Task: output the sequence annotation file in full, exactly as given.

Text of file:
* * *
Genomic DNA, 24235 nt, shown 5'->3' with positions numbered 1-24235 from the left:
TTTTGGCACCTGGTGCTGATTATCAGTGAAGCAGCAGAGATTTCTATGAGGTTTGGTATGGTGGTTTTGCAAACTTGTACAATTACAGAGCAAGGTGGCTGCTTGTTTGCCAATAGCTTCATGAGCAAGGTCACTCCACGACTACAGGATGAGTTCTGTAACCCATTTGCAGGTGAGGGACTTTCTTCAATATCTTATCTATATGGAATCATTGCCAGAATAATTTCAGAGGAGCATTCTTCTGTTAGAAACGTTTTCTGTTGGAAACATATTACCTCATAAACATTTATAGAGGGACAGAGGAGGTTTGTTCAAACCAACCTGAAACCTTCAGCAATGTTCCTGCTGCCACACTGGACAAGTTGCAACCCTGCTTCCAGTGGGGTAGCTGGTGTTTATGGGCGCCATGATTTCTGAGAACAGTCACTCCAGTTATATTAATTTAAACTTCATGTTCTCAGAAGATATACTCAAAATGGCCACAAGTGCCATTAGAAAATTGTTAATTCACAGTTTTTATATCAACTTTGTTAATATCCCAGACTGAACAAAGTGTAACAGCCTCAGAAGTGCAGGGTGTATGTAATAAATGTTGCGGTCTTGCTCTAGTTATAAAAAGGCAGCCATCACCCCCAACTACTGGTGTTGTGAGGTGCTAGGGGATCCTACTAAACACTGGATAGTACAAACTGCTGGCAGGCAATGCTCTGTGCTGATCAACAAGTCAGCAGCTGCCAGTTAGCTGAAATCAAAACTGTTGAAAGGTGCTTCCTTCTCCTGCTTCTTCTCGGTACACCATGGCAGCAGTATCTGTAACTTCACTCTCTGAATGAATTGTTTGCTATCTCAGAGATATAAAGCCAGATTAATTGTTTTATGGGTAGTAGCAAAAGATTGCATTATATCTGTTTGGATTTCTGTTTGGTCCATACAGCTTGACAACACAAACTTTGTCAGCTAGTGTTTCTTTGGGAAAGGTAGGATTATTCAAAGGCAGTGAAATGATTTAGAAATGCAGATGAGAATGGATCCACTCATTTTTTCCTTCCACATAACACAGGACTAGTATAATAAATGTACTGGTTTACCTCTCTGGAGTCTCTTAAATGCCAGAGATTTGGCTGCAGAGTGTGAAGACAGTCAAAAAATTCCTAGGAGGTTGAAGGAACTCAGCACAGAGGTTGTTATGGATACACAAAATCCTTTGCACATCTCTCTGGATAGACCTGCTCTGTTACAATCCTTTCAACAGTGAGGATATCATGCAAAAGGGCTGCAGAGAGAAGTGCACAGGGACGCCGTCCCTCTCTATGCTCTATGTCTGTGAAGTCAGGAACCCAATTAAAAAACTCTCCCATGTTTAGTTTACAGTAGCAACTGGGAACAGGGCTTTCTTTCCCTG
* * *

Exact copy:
Genomic DNA, 24235 nt, shown 5'->3' with positions numbered 1-24235 from the left:
TTTTGGCACCTGGTGCTGATTATCAGTGAAGCAGCAGAGATTTCTATGAGGTTTGGTATGGTGGTTTTGCAAACTTGTACAATTACAGAGCAAGGTGGCTGCTTGTTTGCCAATAGCTTCATGAGCAAGGTCACTCCACGACTACAGGATGAGTTCTGTAACCCATTTGCAGGTGAGGGACTTTCTTCAATATCTTATCTATATGGAATCATTGCCAGAATAATTTCAGAGGAGCATTCTTCTGTTAGAAACGTTTTCTGTTGGAAACATATTACCTCATAAACATTTATAGAGGGACAGAGGAGGTTTGTTCAAACCAACCTGAAACCTTCAGCAATGTTCCTGCTGCCACACTGGACAAGTTGCAACCCTGCTTCCAGTGGGGTAGCTGGTGTTTATGGGCGCCATGATTTCTGAGAACAGTCACTCCAGTTATATTAATTTAAACTTCATGTTCTCAGAAGATATACTCAAAATGGCCACAAGTGCCATTAGAAAATTGTTAATTCACAGTTTTTATATCAACTTTGTTAATATCCCAGACTGAACAAAGTGTAACAGCCTCAGAAGTGCAGGGTGTATGTAATAAATGTTGCGGTCTTGCTCTAGTTATAAAAAGGCAGCCATCACCCCCAACTACTGGTGTTGTGAGGTGCTAGGGGATCCTACTAAACACTGGATAGTACAAACTGCTGGCAGGCAATGCTCTGTGCTGATCAACAAGTCAGCAGCTGCCAGTTAGCTGAAATCAAAACTGTTGAAAGGTGCTTCCTTCTCCTGCTTCTTCTCGGTACACCATGGCAGCAGTATCTGTAACTTCACTCTCTGAATGAATTGTTTGCTATCTCAGAGATATAAAGCCAGATTAATTGTTTTATGGGTAGTAGCAAAAGATTGCATTATATCTGTTTGGATTTCTGTTTGGTCCATACAGCTTGACAACACAAACTTTGTCAGCTAGTGTTTCTTTGGGAAAGGTAGGATTATTCAAAGGCAGTGAAATGATTTAGAAATGCAGATGAGAATGGATCCACTCATTTTTTCCTTCCACATAACACAGGACTAGTATAATAAATGTACTGGTTTACCTCTCTGGAGTCTCTTAAATGCCAGAGATTTGGCTGCAGAGTGTGAAGACAGTCAAAAAATTCCTAGGAGGTTGAAGGAACTCAGCACAGAGGTTGTTATGGATACACAAAATCCTTTGCACATCTCTCTGGATAGACCTGCTCTGTTACAATCCTTTCAACAGTGAGGATATCATGCAAAAGGGCTGCAGAGAGAAGTGCACAGGGACGCCGTCCCTCTCTATGCTCTATGTCTGTGAAGTCAGGAACCCAATTAAAAAACTCTCCCATGTTTAGTTTACAGTAGCAACTGGGAACAGGGCTTTCTTTCCCTG